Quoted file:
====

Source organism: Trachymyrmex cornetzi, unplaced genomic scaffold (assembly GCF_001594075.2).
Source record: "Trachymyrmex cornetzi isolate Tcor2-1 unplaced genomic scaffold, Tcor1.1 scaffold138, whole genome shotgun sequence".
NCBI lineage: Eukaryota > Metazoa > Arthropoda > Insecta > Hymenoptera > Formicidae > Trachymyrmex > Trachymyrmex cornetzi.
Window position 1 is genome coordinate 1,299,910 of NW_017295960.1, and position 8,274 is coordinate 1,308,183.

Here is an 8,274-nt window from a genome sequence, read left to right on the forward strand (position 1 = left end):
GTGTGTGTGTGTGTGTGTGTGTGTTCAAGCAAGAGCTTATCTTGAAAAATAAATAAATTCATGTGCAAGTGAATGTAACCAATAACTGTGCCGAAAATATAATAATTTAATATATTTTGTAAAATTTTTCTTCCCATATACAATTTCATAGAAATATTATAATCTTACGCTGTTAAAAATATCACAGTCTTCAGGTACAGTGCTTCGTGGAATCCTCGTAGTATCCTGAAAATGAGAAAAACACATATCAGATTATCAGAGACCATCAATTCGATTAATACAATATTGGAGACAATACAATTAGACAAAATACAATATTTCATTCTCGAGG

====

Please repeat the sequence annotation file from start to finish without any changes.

Source organism: Trachymyrmex cornetzi, unplaced genomic scaffold (assembly GCF_001594075.2).
Source record: "Trachymyrmex cornetzi isolate Tcor2-1 unplaced genomic scaffold, Tcor1.1 scaffold138, whole genome shotgun sequence".
NCBI lineage: Eukaryota > Metazoa > Arthropoda > Insecta > Hymenoptera > Formicidae > Trachymyrmex > Trachymyrmex cornetzi.
Window position 1 is genome coordinate 1,299,910 of NW_017295960.1, and position 8,274 is coordinate 1,308,183.

Here is an 8,274-nt window from a genome sequence, read left to right on the forward strand (position 1 = left end):
GTGTGTGTGTGTGTGTGTGTGTGTTCAAGCAAGAGCTTATCTTGAAAAATAAATAAATTCATGTGCAAGTGAATGTAACCAATAACTGTGCCGAAAATATAATAATTTAATATATTTTGTAAAATTTTTCTTCCCATATACAATTTCATAGAAATATTATAATCTTACGCTGTTAAAAATATCACAGTCTTCAGGTACAGTGCTTCGTGGAATCCTCGTAGTATCCTGAAAATGAGAAAAACACATATCAGATTATCAGAGACCATCAATTCGATTAATACAATATTGGAGACAATACAATTAGACAAAATACAATATTTCATTCTCGAGG